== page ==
When I became Mrs. Paul Brandon Washington on April 30, 2016, my husband and I had one daughter, a 1-year-old named Journey.
Our family was a tight-knit circle completely enclosed. We had just packed up and moved from Kansas City, Mo. to Minnetonka, Minn., which is hours away from almost everyone we knew.
My husband and I were totally consumed with each other and Journey, and we were a unique version of the Three Musketeers. So when Paul declared we were ready for another kid, it caught me completely off guard.
Deciding to have another baby
Paul and I are stepladder children; 11 months separate him and his closest siblings, and roughly 18 months separate me and mine. He used this point to persuade me that it was the perfect time to expand our family. I wasn’t sold, but I agreed to trying.
I had convinced myself that since one ovary was removed during my first delivery, it would take some time to conceive anyway. Journey was 18 months at the time, and I assumed she’d be nearing 3 years old by the time we were able to get pregnant. I was wrong. We got pregnant on our first try.
Another day, another turbulent pregnancy
I thought pregnancy was rough the first time, but everything was worse with pregnancy No. 2. I was so nauseous that I self-diagnosed myself with hyperemesis gravidarum, a pregnancy condition characterized by intense nausea. I was exhausted, with frequent headaches and constant discomfort.
I also gained weight much faster than with my first pregnancy. I refused to let any of that deter me from my plan. I found a local hospital with a birthing center and a team of midwives. My prenatal visits were going well, and my doctor told me I seemed like a great candidate for a vaginal birth after cesarean.
Finding out much more than one baby’s gender
My appointments lined up perfectly so that we would find out the gender of baby Washington right before we headed home to Kansas City for Thanksgiving.
For me, the appointment was just to confirm what I already knew – We were having a boy. It had to be a boy. Everything was so different from when I carried my little girl.
The morning sickness was worse. I felt increased fetal movement. I even had very different cravings. With Journey, I needed collard greens weekly. For this pregnancy, I was asking Paul to make steak and burgers almost daily.
On the day of the appointment, I laid up on the table, and we joked with the sonographer.
“Make sure there’s just one baby in there,” I said.
The sonographer didn’t listen
She looked at the screen in front of her and quickly confirmed that there was just one baby, but not even two minutes passed before she developed an odd look on her face.
“Wait, there are two babies,” she said.
I laughed. She had to be carrying on the joke we started earlier. She projected an image onto the larger monitor with the labels Baby A and Baby B. Paul and I looked at each other in disbelief.
This was no joke.
How are we having twins?
Our plan of surprising everyone with one baby’s gender over Thanksgiving dinner instantly turned into a much bigger surprise. My mind was moving a mile a minute.
I couldn’t keep it in, so I called my sister. I told her through tears that we were having twins. She also thought it was a joke, and it took a minute for reality to set in.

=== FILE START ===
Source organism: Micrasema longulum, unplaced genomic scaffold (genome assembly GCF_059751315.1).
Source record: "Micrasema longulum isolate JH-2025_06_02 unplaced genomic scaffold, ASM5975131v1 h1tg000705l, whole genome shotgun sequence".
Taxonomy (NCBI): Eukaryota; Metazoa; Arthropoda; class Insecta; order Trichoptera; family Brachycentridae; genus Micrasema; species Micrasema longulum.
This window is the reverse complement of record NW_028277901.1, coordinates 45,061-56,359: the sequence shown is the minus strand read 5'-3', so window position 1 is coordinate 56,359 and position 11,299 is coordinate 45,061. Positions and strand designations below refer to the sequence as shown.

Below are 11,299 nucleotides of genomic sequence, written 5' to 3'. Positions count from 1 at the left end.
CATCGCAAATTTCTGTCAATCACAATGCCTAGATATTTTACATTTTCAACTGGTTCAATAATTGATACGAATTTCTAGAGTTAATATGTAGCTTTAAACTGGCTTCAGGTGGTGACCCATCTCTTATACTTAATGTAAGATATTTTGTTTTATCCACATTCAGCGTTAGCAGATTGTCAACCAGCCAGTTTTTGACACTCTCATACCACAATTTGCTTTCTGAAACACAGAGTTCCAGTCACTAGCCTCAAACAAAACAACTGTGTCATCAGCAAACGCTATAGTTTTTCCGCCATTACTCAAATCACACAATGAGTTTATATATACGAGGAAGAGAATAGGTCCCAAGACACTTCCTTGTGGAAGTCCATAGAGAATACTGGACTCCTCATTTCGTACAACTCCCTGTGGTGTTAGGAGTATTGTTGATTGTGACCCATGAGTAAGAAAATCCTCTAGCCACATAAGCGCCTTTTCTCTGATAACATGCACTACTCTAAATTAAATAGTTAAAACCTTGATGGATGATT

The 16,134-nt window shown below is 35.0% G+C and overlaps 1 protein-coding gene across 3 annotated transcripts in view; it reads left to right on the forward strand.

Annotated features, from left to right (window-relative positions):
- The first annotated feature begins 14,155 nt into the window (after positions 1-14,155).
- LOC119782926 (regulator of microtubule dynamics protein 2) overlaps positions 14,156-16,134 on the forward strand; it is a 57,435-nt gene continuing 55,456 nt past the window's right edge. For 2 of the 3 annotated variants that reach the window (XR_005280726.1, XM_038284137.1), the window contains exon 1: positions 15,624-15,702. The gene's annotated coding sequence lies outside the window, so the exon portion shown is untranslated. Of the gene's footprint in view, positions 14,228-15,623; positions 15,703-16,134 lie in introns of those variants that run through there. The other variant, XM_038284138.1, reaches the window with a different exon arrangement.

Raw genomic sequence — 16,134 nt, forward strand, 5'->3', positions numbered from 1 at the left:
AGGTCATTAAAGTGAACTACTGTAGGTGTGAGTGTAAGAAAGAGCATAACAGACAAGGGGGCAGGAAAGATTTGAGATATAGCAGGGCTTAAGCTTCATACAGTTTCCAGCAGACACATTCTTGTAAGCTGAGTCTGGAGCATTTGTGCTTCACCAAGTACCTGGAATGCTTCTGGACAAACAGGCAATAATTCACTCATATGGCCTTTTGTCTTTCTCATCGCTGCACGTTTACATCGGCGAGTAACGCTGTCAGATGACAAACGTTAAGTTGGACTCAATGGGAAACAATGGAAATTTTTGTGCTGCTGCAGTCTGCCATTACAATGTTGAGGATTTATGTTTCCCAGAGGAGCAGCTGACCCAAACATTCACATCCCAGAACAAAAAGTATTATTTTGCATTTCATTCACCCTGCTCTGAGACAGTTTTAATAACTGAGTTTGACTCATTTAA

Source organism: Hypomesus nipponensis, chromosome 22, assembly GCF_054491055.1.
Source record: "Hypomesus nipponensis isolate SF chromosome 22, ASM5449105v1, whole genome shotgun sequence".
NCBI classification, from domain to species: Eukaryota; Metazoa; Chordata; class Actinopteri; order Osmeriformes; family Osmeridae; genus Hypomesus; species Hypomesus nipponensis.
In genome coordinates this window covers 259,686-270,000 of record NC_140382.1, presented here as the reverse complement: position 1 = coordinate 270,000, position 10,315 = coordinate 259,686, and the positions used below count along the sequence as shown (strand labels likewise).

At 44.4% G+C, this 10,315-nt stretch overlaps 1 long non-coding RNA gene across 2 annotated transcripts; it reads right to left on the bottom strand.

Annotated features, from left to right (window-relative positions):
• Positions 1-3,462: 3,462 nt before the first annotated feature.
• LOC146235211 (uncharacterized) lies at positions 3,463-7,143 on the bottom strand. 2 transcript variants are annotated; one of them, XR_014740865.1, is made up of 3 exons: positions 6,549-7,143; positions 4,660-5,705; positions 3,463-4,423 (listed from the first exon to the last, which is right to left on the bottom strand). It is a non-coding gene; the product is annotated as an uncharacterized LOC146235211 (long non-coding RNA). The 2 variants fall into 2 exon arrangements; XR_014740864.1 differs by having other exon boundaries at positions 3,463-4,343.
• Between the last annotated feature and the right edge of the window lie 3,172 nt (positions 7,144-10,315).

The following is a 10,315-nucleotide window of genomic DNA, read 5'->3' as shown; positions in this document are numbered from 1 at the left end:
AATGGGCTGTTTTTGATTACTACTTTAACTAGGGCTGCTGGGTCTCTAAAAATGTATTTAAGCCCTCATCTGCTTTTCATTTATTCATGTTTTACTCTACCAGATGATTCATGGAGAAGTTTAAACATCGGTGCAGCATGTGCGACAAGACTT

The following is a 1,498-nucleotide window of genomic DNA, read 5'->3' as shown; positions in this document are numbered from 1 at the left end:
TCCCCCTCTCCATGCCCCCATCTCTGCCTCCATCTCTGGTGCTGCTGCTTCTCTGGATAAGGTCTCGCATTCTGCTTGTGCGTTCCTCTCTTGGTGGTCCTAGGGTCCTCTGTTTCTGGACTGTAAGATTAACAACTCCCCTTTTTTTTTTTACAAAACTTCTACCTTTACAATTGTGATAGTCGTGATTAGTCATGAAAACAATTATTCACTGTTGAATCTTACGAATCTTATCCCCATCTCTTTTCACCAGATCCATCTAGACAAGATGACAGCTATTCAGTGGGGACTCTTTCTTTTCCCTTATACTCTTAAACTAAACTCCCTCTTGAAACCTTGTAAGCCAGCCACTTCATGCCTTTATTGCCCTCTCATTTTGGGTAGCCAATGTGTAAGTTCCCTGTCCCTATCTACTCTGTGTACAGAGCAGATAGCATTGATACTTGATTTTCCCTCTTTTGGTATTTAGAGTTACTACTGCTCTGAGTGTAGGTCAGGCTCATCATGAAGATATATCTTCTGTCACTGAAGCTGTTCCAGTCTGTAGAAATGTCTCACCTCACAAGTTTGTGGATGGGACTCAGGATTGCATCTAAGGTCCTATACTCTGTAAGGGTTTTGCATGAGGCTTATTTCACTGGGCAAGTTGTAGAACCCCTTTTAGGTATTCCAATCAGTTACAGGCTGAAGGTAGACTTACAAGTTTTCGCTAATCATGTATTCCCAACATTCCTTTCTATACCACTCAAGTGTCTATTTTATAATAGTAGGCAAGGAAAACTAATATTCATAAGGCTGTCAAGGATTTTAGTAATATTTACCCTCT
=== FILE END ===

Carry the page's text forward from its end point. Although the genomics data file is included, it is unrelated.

I had been to several appointments during the first 24 weeks of pregnancy, each included listening to the heartbeat. I even had the opportunity to watch the heartbeat via ultrasound.
In 24 weeks, no one at the hospital even suggested there might be another baby in there. Regardless of the explanations, they gave for this oversight, I was not in a forgiving mood. I was so stressed out.
The birth plan changed
Everything changed, then changed again. My pregnancy was automatically deemed high-risk, and my birth plan was essentially thrown out the window.
But then, it was relatively smooth sailing for the next several months. I visited the doctor almost weekly, and everything looked great. There were no complications. I made it to the final month, and my belly had been stretched to capacity.
My blood pressure was consistently elevated, so the doctor put me on bed rest.
Ignoring bed rest
I’ll be honest. I didn’t take the instructions for bed rest seriously. After all, I now had a 2-year-old daughter to care for and two new babies to prepare for.
Besides, I already felt like I’d been slacking off for months. I didn’t want to put anything else on Paul.
Adhering to bed rest halfheartedly lasted only a couple of weeks. By week No. 36, my blood pressure was alarmingly high, and the doctor forced me to schedule a C-section.
Having another C-section
It went without hitch and seemed to go faster than my first C-section. On March 20, 2017, Elijah Paul and Asher Brandon entered the world 30 seconds apart and completed our family. They are the perfect complement to one another, different in almost every way.
Asher, who we call Peanut Butter, is full of energy and wants constant attention. He loves to dance and suck his thumb. Elijah, our Chocolate Man, is laid back and independent. He prefers pacifiers and doesn’t like strangers.
Paul, Journey and I immediately fell in love with both of them, but Paul and I weren’t blinded by this love. We knew that our world was forever changed. Our hands were as full as our hearts.
We needed our village, and that meant just six weeks later we’d be packing up everything we owned and driving across two states to move back to Kansas City.
It’s now been a year and a half since we moved, and I know without a doubt we made the best decision for our family.